Warhol Documentary by Family Members Aims to Show Different Side of Andy

"To me he was just Uncle Andy.”


View Slideshow
Uncle Andy: The Andy Warhol Family Film.
Photo: warhol.com
Andy Warhol as a young boy.
Photo: warhol.com
Filmmaker Abby Warhola and her husband, Jesse Best, with their daughter.
Photo: warhol.com
Andy Warhol's niece, Abby Warhola.
Photo: warhol.com
Family members Jamie and Marylou with Uncle Andy.
Photo: warhol.com
Artist Paul Warhola and Andy.
Photo: warhol.com

What might the recollections of the family of Andy Warhol add to the history of the father of Pop art? The artist’s great-niece, fashion photographer Abby Warhola, and her partner, filmmaker and artist Jesse Best, aim to turn eight years’ worth of interviews with the Warhola family at their homes in Pittsburgh into a documentary that will show a different side of an artist who dominates the art market year after year (see Which Artists Conquered the Market in 2014?).

“Right now on one hard drive I have over 7 terabytes of video,” Best told artnet News in a phone interview today. “There’s a lot. And this is still just the beginning. We have access to the family every day.” Best has worked on films such as The Mothman Prophecies, Unstoppable (featuring Denzel Washington) and The Road, with Viggo Mortensen.

The filmmakers have launched a Kickstarter campaign aiming to raise $175,000 in 31 days, allowing them creative control.

“We’ve had interest from outsiders who want to produce it,” Best said. “But I want to guard and protect the family. There are always people hungry for a Warhol story, but they get the story, they take it and they leave, and sometimes they distort it. To us, it’s sacred to us and we want to protect it. We don’t want to get in bed with anyone.”

Some of the premiums offered may entice backers all the same. For a $10,000 pledge, you get dinner at Warhol’s childhood home. Those who commit to just $2,500 get an Easter egg my Madalen Warhola in the style Warhol made them.

Warhola and Best have ten hours of interviews with Paul Warhola alone, the artist’s oldest brother, who died in January 2014.

“Nobody ever really told us he was a famous painter,” says Marty Warhola in a preview clip. “So to me he was just Uncle Andy.”

Warhol wasn’t an early riser, not surprisingly considering his lifestyle.

“When we were kids, we’d always go to the city to visit Uncle Andy,” says George Warhola. “Real exciting. And we’d always wait for Andy to wake up in the morning. Like, eleven o’clock, ten-thirty, we’d go up.” Warhol had a propensity to give George a splash of Chanel No. 5 behind the ears, he relates.

“Other Warhol documentaries can be strictly historical and a bit dry,” Best said, “whereas we want to make this a creative project as much as a documentary.”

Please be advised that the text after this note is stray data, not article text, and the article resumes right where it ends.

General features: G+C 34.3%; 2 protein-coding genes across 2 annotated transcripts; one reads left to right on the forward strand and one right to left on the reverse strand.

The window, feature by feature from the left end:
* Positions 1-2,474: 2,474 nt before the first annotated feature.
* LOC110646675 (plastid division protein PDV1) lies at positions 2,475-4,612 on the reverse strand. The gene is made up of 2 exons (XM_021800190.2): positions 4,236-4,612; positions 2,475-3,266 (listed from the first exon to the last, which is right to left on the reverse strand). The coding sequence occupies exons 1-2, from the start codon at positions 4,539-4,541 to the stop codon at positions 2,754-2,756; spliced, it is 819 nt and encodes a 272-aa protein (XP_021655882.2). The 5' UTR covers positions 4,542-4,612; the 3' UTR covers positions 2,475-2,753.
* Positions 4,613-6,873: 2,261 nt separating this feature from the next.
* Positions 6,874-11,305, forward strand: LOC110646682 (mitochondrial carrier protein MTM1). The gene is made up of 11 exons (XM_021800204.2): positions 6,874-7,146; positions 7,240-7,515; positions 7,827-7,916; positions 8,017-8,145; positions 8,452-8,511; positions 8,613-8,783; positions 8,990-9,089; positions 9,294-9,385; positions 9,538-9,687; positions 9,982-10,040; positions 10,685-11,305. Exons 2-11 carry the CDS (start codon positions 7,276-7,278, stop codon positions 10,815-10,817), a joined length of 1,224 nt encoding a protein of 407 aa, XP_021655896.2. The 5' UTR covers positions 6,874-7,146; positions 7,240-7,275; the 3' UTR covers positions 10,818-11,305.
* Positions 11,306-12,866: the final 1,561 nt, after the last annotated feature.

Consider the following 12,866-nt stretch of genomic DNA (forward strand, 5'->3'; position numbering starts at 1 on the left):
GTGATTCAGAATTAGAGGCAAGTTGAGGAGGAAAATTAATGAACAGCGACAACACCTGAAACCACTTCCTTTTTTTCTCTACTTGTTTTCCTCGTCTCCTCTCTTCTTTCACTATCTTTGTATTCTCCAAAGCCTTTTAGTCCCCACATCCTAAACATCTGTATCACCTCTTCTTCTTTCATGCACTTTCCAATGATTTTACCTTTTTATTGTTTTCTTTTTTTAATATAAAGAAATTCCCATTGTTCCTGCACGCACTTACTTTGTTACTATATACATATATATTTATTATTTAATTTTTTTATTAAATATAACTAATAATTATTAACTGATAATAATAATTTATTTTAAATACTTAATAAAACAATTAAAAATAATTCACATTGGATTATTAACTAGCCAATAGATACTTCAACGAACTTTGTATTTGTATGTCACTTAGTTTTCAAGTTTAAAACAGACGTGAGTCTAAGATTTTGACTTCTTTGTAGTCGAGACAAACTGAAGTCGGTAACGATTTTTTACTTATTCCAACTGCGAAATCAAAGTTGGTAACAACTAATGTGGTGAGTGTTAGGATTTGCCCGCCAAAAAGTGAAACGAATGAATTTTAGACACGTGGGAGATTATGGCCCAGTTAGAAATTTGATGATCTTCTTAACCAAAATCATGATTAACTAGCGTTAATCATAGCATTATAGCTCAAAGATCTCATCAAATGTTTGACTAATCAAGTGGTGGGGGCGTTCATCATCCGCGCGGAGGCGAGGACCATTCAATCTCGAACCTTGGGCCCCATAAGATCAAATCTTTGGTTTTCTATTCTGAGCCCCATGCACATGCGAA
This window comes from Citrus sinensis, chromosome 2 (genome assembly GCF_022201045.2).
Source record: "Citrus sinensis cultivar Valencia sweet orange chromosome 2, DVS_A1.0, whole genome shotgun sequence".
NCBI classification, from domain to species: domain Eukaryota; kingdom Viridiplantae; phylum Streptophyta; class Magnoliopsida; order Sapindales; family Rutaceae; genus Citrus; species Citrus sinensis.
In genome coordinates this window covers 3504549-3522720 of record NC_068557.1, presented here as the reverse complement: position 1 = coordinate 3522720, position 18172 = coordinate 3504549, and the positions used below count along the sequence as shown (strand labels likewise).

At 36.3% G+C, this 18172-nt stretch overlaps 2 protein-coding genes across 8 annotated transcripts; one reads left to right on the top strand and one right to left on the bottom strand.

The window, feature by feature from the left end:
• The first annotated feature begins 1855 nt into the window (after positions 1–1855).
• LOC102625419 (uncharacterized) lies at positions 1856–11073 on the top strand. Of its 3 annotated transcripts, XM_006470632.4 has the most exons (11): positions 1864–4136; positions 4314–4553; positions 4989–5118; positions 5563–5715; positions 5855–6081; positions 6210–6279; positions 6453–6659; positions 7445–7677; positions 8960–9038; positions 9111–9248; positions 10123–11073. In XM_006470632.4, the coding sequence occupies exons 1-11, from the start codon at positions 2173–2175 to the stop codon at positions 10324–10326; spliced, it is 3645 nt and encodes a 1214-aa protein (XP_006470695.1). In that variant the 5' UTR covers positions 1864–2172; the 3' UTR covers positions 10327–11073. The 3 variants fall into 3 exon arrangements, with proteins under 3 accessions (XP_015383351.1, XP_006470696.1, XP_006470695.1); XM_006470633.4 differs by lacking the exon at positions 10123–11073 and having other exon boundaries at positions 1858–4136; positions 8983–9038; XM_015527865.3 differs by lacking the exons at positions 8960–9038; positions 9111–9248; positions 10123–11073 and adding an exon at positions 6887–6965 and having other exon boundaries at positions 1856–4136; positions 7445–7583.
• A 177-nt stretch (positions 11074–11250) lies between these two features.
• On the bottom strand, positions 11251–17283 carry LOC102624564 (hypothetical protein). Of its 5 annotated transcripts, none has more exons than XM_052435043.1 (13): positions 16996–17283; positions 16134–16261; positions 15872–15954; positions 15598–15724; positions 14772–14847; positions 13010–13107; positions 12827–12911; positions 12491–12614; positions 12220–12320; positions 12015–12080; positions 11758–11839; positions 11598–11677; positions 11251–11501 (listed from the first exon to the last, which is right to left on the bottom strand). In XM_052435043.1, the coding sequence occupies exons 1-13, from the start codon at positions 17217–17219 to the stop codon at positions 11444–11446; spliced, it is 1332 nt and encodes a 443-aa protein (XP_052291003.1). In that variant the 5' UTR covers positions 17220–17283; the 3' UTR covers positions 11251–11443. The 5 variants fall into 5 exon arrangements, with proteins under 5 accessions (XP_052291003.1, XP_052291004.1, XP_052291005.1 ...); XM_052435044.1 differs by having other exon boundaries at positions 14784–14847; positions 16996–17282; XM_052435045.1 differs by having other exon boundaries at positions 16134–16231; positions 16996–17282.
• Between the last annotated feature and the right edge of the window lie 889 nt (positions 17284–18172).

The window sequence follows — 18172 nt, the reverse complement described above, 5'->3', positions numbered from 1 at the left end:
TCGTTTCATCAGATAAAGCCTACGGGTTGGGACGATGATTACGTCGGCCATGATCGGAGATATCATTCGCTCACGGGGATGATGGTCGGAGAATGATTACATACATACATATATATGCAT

While art historians and critics have their own credibility, Best added, family members have a different kind of authority.

“They were connected to him until he died. These are the people who identified the body.”

Best is full of stories from Warhol’s kin that will appear in the film.

“They were once helping him stretch canvases for his next big show, the ‘Dance Step’ paintings,” he said, “and at one point they dropped a stapler and it ripped a hole right in one of the big paintings. Andy just moved right along and made another one. How Warhol is that?”

“There’s always been an interesting tension between the family’s view of Andrew Warhola, the down-home nice guy, and the rest of the world’s view of Andy Warhol, the wacko artist,” says artnet News critic Blake Gopnik, who is working on a book on Warhol. “In my research, I’m discovering that the tension was there in Warhol’s own existence: The greatest creative act of that ‘nice guy’ was to sculpt the wacko artist named Andy Warhol. By the end, I’m not sure even he could sort out quite which he was.”

What does the family say about Warhol’s sexuality? It seems to be hinted at in a few words from Anne Warhola, his grandmother: “It came to me whenever he’d wave his hand. He was from another world. You know what I mean? He wasn’t part of us. He was from out there.”

“That’s always a hot topic,” Best said. “But the thing with the family is that it never came up. Andy never shared that side of his life with them.

“We’re going to cover it,” he went on. “Some feel one way about it, some feel confident another way. I don’t want to make a statement one way or the other about how the family feels about it. Everyone wants to know. We’re going to cover it in the truest way possible.”

Warhol’s auction record is currently $105.4 million, set by Silver Car Crash (Double Disaster), a large 1963 silkscreen and spray paint work, set at Sotheby’s New York in November 2013. Since then, Triple Elvis (Ferus Type), from the same year, fetched $81.9 million at Christie’s New York in November 2014 as part of the largest auction ever, in any category (see Epic Christie’s $852.9 Million Blockbuster Contemporary Art Sale Is the Highest Ever).

“I’ve been at the family’s house and they’ve had an original painting hanging on the wall and they’re just eating pierogis,” Best said. “And the next day I’m at a museum in Japan and the image of it is everywhere.”

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